Jun 2, 2010
just gimme some truth
I saved visiting MoCA North Miami's recent exhibition Cory Arcangel: The Sharper Image (just closed in May, their next exhibition opens this week) until the artist's visit and lecture on April 24. Anticipating a standard lecture about his work, I made it to the museum an hour before the artist's arrival in order to immerse myself in the work on my own terms first, expecting to delve into the work with a freshened perspective afterward. To my surprise, the lecture didn't give me a new perspective on his work so much as a new perspective on the artist himself (who looks just like Jamie Kennedy of Malibu's Most Wanted, by the way). Reminding me of comedians such as Demetri Martin and the late Mitch Hedberg, Arcangel's lecture was more a comedy performance than informative diatribe. Unfortunately (or is it?) his "performance" was perhaps better than the artwork itself. After the lecture I skeptically returned to the exhibition questioning the amusing works, wondering if there was more than mere laughs. I'm afraid I came back nearly empty-handed.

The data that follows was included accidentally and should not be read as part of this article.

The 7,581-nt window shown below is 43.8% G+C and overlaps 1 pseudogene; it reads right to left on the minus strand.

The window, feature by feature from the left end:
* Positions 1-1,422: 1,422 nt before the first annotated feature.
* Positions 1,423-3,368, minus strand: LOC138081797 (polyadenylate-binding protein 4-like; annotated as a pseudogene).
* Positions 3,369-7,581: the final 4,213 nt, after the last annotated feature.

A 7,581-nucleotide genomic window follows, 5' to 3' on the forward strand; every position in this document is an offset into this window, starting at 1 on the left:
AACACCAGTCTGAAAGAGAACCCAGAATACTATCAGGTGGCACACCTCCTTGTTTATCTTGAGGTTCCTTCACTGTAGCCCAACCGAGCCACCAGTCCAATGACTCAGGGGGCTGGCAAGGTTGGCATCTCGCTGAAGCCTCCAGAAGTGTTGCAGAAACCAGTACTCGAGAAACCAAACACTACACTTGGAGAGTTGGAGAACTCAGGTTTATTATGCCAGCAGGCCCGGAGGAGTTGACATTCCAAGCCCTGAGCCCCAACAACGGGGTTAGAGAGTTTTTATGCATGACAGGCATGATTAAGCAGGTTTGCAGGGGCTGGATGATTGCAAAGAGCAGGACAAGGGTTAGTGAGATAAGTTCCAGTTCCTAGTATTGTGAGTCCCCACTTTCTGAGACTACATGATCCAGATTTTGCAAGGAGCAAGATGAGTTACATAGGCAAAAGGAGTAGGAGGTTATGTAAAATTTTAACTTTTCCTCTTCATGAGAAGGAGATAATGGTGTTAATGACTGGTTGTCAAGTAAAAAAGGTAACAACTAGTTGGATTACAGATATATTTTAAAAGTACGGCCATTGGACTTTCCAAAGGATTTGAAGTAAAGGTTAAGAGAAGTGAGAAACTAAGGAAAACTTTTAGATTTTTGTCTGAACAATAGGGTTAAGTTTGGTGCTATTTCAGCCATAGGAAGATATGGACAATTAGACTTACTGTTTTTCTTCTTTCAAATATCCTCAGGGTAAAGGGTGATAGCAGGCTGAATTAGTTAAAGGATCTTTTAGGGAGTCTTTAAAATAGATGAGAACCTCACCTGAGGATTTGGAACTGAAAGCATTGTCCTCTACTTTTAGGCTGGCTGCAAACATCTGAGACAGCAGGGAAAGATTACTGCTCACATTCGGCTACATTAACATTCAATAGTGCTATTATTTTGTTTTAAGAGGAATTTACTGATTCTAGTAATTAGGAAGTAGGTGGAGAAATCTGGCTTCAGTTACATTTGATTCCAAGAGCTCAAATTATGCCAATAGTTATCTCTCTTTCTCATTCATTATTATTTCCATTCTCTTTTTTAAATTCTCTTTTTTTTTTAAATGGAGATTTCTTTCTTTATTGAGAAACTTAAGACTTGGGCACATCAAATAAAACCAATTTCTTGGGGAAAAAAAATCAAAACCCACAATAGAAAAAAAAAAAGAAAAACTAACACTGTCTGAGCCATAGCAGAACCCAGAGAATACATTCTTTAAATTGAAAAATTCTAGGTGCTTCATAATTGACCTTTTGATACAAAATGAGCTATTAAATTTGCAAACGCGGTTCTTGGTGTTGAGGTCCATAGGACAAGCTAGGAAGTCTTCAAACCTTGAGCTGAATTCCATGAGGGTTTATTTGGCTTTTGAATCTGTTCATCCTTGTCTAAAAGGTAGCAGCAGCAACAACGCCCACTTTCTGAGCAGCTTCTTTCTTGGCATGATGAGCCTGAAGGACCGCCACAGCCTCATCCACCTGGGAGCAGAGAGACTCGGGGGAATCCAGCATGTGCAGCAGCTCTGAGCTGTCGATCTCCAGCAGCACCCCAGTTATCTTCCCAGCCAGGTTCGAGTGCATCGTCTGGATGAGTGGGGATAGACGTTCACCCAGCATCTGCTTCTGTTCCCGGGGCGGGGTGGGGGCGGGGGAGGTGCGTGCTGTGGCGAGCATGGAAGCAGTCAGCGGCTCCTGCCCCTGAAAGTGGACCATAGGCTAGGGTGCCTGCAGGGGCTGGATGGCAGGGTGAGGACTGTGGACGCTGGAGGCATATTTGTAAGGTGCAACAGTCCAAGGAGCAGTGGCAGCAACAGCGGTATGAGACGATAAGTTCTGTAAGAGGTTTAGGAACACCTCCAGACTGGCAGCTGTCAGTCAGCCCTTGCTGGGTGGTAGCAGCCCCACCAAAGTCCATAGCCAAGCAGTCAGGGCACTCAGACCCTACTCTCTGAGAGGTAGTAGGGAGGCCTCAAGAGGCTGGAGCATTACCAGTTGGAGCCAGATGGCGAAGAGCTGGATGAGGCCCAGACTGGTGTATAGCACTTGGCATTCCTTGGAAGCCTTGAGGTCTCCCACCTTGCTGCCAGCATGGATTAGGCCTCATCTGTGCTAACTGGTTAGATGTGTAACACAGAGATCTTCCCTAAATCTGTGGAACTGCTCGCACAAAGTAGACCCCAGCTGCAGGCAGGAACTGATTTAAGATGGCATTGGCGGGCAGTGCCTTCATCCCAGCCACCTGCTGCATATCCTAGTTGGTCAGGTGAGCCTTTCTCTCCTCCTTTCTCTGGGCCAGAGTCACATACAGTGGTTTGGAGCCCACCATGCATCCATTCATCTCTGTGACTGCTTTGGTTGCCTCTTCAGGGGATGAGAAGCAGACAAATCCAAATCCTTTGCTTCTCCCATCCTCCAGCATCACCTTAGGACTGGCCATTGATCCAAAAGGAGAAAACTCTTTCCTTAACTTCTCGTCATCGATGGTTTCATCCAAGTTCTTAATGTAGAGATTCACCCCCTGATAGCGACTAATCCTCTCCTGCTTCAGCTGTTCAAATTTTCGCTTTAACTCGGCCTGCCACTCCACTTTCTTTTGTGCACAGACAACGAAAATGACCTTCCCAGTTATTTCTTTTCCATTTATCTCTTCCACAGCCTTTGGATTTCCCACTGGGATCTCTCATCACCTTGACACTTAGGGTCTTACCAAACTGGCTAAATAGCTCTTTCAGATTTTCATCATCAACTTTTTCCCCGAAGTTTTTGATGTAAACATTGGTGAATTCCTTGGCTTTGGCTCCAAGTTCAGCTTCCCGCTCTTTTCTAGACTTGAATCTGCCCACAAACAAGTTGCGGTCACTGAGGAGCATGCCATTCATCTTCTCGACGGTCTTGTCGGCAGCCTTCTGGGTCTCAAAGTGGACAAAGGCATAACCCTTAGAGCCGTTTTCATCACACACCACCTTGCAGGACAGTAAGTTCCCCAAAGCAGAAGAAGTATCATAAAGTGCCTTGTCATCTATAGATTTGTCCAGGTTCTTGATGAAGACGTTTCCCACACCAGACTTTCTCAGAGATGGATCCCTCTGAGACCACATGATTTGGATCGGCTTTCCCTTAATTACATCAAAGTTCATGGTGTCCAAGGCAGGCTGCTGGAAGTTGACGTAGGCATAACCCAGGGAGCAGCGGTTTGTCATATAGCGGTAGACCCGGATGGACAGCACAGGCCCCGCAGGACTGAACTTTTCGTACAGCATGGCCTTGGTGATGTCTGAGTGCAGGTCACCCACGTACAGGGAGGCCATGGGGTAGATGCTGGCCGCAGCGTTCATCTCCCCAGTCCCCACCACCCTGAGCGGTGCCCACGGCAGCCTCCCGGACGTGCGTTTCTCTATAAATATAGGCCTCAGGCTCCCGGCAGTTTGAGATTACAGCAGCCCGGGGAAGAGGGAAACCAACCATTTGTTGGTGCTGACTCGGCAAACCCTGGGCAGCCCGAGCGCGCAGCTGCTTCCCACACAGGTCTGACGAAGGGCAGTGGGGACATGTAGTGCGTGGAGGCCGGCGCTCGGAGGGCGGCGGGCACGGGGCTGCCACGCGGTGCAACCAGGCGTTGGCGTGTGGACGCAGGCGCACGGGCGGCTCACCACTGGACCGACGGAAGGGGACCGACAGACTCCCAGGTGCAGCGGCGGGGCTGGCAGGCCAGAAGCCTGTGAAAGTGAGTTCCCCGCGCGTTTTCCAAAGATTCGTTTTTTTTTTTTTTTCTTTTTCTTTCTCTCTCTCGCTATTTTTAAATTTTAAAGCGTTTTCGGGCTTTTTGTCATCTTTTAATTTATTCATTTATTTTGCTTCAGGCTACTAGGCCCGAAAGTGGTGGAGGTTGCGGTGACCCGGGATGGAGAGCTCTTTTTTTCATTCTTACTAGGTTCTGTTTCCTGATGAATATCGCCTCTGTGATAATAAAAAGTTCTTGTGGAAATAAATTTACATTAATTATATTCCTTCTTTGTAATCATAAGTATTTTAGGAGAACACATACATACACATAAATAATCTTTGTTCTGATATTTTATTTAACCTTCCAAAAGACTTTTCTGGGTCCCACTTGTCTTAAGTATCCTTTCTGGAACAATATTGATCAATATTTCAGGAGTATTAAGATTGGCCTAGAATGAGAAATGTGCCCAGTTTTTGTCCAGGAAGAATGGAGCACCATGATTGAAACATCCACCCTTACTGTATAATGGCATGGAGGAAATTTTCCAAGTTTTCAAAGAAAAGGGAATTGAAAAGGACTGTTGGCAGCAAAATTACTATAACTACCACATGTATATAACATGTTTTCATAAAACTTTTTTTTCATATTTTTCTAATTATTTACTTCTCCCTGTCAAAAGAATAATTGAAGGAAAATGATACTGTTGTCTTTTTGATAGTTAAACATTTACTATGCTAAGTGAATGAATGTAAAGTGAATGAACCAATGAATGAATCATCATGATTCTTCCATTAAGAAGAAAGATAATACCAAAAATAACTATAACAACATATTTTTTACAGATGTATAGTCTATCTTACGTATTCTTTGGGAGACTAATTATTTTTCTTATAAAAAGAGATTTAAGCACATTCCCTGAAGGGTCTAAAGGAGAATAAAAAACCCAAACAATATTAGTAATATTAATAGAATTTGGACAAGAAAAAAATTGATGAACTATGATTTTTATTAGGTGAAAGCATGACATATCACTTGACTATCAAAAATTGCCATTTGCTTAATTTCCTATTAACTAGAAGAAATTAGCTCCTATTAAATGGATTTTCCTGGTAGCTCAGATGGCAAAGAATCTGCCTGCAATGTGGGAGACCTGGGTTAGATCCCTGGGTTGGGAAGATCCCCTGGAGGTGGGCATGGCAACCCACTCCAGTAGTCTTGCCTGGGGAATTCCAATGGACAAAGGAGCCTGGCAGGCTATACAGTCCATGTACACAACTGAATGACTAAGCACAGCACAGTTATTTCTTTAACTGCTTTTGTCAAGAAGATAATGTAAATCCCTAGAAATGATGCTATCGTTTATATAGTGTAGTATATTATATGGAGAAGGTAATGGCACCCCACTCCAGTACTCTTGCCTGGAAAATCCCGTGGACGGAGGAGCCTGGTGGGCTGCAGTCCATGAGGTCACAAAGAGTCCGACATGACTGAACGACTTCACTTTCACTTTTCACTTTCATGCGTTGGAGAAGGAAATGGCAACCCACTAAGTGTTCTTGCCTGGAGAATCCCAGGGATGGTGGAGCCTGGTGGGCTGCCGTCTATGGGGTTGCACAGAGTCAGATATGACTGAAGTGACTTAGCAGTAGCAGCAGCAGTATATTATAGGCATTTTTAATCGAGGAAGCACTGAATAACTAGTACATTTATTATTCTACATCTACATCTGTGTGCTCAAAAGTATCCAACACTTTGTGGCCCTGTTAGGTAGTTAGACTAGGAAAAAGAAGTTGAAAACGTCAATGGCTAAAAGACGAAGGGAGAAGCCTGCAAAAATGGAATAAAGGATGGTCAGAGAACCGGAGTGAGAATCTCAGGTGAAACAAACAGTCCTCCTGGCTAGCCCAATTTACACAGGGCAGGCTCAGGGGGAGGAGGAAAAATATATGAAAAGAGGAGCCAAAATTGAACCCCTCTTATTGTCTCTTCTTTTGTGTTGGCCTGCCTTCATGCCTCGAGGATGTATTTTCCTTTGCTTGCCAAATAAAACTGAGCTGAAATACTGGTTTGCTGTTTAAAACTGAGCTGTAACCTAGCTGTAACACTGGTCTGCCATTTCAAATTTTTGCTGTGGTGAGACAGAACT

Arcangel's works tend to be simultaneously art historically referential and self referential. They exist simultaneously in the past and very much in the now, making references to the contemporary art world and technologies that are or will soon be obsolete.
They say, and I'm not sure who "they" are, that comedy is harder to achieve in the arts then drama or terror and should be lauded as such. Internet humor is a talent for sure and Arcangel's references to YouTube and cheesy GIF-laden websites of years past taps into a new kind of virtual relationalist aesthetic not seen or expressed before. His modern interpretations of Fluxus processes and Steve Reich's compositions are cheeky, clever, and immediately engaging. And yet these works hardly go beyond that. Sure some of them tip-toe their way into the sublime -- works such as Sweet 16 or his large, almost ethereal Photoshop C-Prints (pictured) -- but one is taken back rather quickly and harshly by the works' wry beginnings. For me, most everything in The Sharper Image is too cynical (almost to the point of misanthropy), the inside jokes too loud to ultimately be taken as anything more.
This might be a generational thing, but I prefer more sincere, straightforward art. Give me honesty, skip the cynicism.